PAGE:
Hemodynamic impact of chest compression location during cardiopulmonary resuscitation guided by transesophageal echocardiography
Critical Care volume 27, Article number: 319 (2023)
Sudden cardiac arrest (CA) continues to be a significant public health problem, acting as a primary contributor to both disease and death worldwide. Current guidelines for cardiopulmonary resuscitation (CPR) during CA define the lower half of the sternum as the surface landmark for standard chest compression (CC). External CC is believed to facilitate blood flow by augmenting intrathoracic pressure and/or exerting direct compression on the left ventricle (LV) .
However, recent studies have scrutinized the relevance of CC location suggesting that specific hand position on the chest may influence CPR effectiveness . Importantly, standard CC positioning may paradoxically impede forward flow in many patients; in over 50% of adults, the standard CC position is over the left ventricular outflow tract (LVOT) and aortic root . Supporting this theory, published work in a cohort of out-of-hospital cardiac arrest patients by our team has shown that obstruction of the LVOT is common and associated with worse survival outcomes .
Recently, Marshall et al. , reported a swine model of CA where transthoracic echocardiography (TTE) was used to locate thoracic landmarks corresponding to (1) the area of standard CC, defined as the sternal midline, at the level of the aortic root, and (2) the intersection of the parasternal long and short axis of the LV which was defined as the LV CC site. Indices of forward flow, such as cardiac output, blood pressure, and cerebral perfusion, improved when compressions were performed at the level of the LV rather than the LVOT (i.e., standard CC). These data strongly support that CC location is paramount to CPR hemodynamic optimization and that inadequate CC location may partially or totally obstruct the LVOT.
To our knowledge, no previous report exists which simultaneously quantifies the patency of the LVOT with relevant CPR hemodynamics. Using a swine model of ventricular fibrillation (VF)-induced CA as part of the preparation for a prospective study of a larger sample size, we studied the hemodynamic effects of mid-LV (CC-LV) and LVOT chest compressions (CC-LVOT) in one pig, with continuous transesophageal echocardiography (TEE) imaging during CPR. After IACUC approval, an anesthetized pig was mechanically ventilated with tidal volume = 10 mL/kg, RR = 15 breaths/min, PEEP = 5 cmH2O. The middle port of a triple lumen pulmonary artery catheter (Swan-Ganz Thermodilution Pace port Catheter, 7.5 F, 110 cm, Edwards Lifesciences) was used to advance a pacing electrode into the RV. Ascending aortic pressures (AoP) were monitored using a 5Fr micromanometer catheter (Millar, ADInstruments) that was advanced through an introducer sheath located in the femoral artery. Proper catheter placement was confirmed with ultrasound. Following baseline instrumentation, the thoracic locations corresponding to the mid-LV and LVOT were confirmed and marked using TTE to localize the aortic valve (AV), papillary muscles and apex of the LV in two orthogonal planes. A TEE probe (TEExi/8-3 MHz Transducer, Fujifilm SonoSite) was then used to obtain a mid-esophageal long axis view (ME LAX) for real-time evaluation of the LVOT during CPR (Fig. 1A, B). A pacing probe (Chandler Transluminal V-Pacing probe, 2.4 F, 135 cm, Edwards Lifesciences) was advanced at this point to induce VF. CPR was performed with a piston-driven mechanical compression device (Life-Stat® 1008, Michigan Instruments, Grand Rapids, MI) at rate of 100 compressions/min, along with manual ventilations at a 30:2 ratio. Under real-time TEE guidance, CPR was delivered alternating between CC-LV and CC-LVOT in one-minute intervals. The rate and depth of CC was unchanged.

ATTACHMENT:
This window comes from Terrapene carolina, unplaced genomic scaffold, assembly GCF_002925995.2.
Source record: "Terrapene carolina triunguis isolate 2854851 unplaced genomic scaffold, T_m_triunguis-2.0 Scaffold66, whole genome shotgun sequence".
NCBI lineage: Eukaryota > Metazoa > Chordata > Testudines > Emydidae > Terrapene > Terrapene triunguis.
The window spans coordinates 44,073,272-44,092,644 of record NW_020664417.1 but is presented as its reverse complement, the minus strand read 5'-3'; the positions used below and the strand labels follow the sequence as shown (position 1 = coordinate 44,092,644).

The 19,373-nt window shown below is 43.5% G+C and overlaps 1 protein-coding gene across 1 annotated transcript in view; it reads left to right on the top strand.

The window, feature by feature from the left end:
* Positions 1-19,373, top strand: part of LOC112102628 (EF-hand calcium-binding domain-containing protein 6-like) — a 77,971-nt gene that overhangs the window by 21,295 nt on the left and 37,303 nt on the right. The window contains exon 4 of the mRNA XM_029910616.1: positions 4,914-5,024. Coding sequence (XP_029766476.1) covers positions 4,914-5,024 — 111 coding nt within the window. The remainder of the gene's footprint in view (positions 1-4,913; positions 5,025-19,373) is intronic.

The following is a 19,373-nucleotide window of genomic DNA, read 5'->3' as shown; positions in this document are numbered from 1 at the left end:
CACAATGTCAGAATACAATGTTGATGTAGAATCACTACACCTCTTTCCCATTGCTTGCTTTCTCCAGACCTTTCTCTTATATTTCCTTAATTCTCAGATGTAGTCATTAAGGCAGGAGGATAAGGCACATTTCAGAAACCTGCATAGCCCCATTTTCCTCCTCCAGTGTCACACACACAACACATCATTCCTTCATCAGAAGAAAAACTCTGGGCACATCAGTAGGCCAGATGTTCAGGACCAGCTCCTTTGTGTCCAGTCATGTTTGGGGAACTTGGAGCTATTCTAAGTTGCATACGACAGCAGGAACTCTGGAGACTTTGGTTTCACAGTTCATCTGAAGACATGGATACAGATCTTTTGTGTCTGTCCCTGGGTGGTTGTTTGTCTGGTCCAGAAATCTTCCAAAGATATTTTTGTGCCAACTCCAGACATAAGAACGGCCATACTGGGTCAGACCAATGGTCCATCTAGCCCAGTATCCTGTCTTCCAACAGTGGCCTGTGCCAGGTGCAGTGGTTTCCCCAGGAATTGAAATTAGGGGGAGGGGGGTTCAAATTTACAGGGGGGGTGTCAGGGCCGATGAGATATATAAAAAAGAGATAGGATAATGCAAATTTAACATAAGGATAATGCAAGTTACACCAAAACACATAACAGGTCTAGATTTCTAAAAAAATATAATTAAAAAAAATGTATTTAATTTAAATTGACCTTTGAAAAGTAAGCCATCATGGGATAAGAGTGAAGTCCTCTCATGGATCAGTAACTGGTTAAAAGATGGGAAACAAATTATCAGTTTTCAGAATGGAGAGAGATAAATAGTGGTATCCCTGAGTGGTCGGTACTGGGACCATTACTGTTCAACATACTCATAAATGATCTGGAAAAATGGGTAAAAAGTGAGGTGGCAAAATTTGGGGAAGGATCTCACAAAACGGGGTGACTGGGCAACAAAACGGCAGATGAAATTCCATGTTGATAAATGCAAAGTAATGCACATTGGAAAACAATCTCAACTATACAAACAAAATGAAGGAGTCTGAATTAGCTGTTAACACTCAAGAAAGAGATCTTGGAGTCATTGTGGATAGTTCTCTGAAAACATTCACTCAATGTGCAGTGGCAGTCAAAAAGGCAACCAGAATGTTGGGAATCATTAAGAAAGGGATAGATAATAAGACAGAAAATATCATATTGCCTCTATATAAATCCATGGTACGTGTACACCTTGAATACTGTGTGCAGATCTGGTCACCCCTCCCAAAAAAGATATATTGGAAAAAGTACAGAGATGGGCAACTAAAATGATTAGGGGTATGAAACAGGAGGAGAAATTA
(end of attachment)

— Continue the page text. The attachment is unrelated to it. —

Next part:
During the CC-LVOT interval phase, we observed near complete closure of the LVOT with concomitant lower AoP and ETCO2. Figure 1 C shows TEE image example of CC-LV where the LV is being targeted, leading to opening of the AV, and representing the “ideal” CC location. Images D and E are M-mode images through the LVOT generated from video clips corresponding to each CC location interval. Overlapping aortic pressures (F) and end-ETCO2 (G) of simultaneous 10 s epochs comparing the two CC locations are presented. During intervals of CC-LV we consistently observed higher AoP and end-tidal CO2 (ETCO2). During compressions directed over the LV, we observed patency of the AV and Color Doppler (CD) reflecting flow through the LVOT (Fig. 1F, G).
Our observations and these preliminary data suggest that CC location is a key factor in determining effective generation of forward flow during CPR. TEE-facilitated CPR can show partial or complete obstruction of the LVOT during CC leading to sub-optimal hemodynamics and resuscitation. Further studies are needed to characterize the magnitude of these hemodynamic changes during TEE-guided CPR and the implications for clinical outcomes.
Availability of data and materials
The datasets used and/or analyzed during the study are available from the corresponding author on reasonable request.
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The study was funded by the Cornell 2022–2023 Multi-Investigator Seed Grant RFA.
Ethics approval and consent to participate
The ongoing animal study has been approved by the Institutional Animal Care and Use Committee (IACUC) at Cornell University, College of Veterinary Medicine.
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The authors declare that they have no competing interests.
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Teran, F., Owyang, C.G., Martin-Flores, M. et al. Hemodynamic impact of chest compression location during cardiopulmonary resuscitation guided by transesophageal echocardiography. Crit Care 27, 319 (2023). https://doi.org/10.1186/s13054-023-04575-7